2014 in Review

Benj Gallander and Ben Stadelmann
Friday, January 16, 2015

It’s that time of year when we like to review the companies that we opined on over the course of the past year and see how they are doing.

In December 2013, the coal sector was in deep contrarian territory and Chinese miner Yanzhou Coal, then trading at $9.70 (US), was being examined. The skid continued as cold weather in major Chinese cities drove pollution to extreme levels and the ADRs bottomed at $6.32. Curiously, as soon as spring winds blew away the smog, Yanzhou Coal rallied sharply to over $8.

This one has not been purchased for the portfolio yet, but remains on the Watch List. Currently at $8.21, it will be interesting to see if an attractive entry point again develops when the winter gloom intensifies. With a price-to-earnings ratio of 7.3 and a price-to-book ratio of .62, the valuation remains tempting.

Gold was basically flat in 2014, but many companies in the sector were down double digits.
, written about last February, was no exception, ending the year down 24 percent. Despite the tumble, it reported good third-quarter numbers.

In December, Harmony released a pre-feasibility study for its JV Golpu project in Papua New Guinea. Though many risks remain associated with this project, the asset is world class and could be a boon to shareholders with a long time horizon. The stock price has popped since the New Year, up more than 50 percent.

Last March, Benj took a gander at an American dividend play, Star Gas Partners. The distributor of heating oil and propane had a solid 2014, with annual revenue up 12.6 percent to $2 billion. Net income of $36.1 million was 20 percent higher. The dividend was bumped up to an annual rate of 35 cents per share, giving this stock an attractive yield and the potential for further capital gains.

With Target leaving Canada, it is fitting to review Reitmans, which Ben purchased for $5.51 (Canadian) last February. Although 2014 was harsh to many retailers, Reitmans posted solid numbers in the back half of the year, proving its store closures and turnaround ideas were prudent. Not only did numbers improve, but online sales soared.

The retail landscape in Canada is very competitive. Jacob is gone, Mexx is closing and Le Château is barely hanging on. Reitmans has had huge problems of its own — its Smart Set division will be shuttered. As it restructures and improves its retail footprint, we believe Reitmans can survive and thrive. It remains one of the favourites in the VP portfolio. The stock finished the year solidly at $7.71.

Last May, the much maligned utility Atlantic Power was examined. The conclusion was that the corporation would probably survive, but the danger level was too acute to buy the common shares. That made the stressed debentures a more comfortable choice.

Since then, the common stock is down 8 percent, while the debentures are up slightly. The 6.25 percent coupon gives an effective yield of 6.9 percent. Over the summer, the company was up for sale but found no takers. In September, longtime CEO Barry Welch resigned and the dividend took a 70 percent haircut. Ouch!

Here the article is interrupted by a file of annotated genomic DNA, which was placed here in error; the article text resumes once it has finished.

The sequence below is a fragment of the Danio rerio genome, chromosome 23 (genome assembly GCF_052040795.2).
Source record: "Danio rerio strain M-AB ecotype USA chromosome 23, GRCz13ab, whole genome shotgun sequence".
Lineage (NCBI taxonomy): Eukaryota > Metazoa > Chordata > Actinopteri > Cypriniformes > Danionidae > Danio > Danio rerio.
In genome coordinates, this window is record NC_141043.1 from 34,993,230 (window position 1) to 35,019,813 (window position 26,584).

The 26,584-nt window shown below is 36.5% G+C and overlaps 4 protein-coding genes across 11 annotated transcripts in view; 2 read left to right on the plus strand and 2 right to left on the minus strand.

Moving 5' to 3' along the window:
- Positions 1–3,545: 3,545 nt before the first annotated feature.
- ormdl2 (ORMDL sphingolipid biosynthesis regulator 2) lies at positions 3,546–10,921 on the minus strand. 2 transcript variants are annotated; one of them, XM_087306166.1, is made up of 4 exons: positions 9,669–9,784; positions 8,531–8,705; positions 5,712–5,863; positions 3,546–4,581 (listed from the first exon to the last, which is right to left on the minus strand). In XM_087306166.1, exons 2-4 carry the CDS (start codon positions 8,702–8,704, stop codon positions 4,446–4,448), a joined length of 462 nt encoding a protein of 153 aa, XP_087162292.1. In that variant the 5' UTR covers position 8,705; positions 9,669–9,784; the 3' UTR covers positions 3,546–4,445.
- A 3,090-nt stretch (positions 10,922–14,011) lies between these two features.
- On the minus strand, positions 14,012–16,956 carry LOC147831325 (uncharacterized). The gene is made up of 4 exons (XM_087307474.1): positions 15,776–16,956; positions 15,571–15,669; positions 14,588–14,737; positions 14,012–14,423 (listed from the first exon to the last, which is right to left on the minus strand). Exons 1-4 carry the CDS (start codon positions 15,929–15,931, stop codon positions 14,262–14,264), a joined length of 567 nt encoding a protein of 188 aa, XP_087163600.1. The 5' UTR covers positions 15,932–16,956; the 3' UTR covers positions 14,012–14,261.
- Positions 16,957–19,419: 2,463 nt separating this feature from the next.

An activist investor is again agitating for a sale, but nothing has come of it yet. Selling the debentures at par as part of a breakup deal would be a very suitable end game from this corner.

Since June, First United has traded sideways. As we mentioned in an article last October, we often find that stocks and sectors go sideways after an initial bounce away from the brink of bankruptcy and ruin. That appears to be the case with US regional banks. With any luck, this listless phase will be followed by a powerful move higher.

Also in June, Ben was wrestling with what to do with his position in Calgary-based telecom Axia NetMedia. Though the corporation had executed a significant turnaround, the stock price was stuck under $3 (Canadian) and making little progress to the target of $5.50.

The verdict was that the goal was overoptimistic and a new exit point at $3.25 was set. Although the revised target was hit in late December, it was deemed better to wait to sell until 2015 to defer capital-gains taxes. Given the purchase price of $1.14 in 2011, waiting to year to pay makes a real difference!

As mentioned, small US banks have been listless, but Cascade Bancorp has fallen about 20 percent since it was written about in July. Benj added it to his collection on attractive metrics and strong insider buying. Insiders are still acquiring shares, valuations have improved and the latest results look pretty good. He remains bullish on this one.

Finally, in August we wrote about Rona. Benj invested in the company’s 5.25 percent $25 par value preferred shares. He picked them up in the $18.71 to $19.67 range in 2013, and when the article was written they were trading at roughly $22. Both the common and preferred shares have eased back since then, but Benj is happy holding and reckons that, in time, the preferred shares will trade closer to par.

As for our overall portfolio results for 2014, the President’s Portfolio continues to handily beat the indexes, up 23.9 percent. The five-year annualized return is a sparkling 28.9 percent. The Vice-President’s Portfolio was up a more modest, but still respectable 14 percent. Since its inception in 2010, it sports a total return of 80.1 percent. Hopefully, 2015 brings more of the same!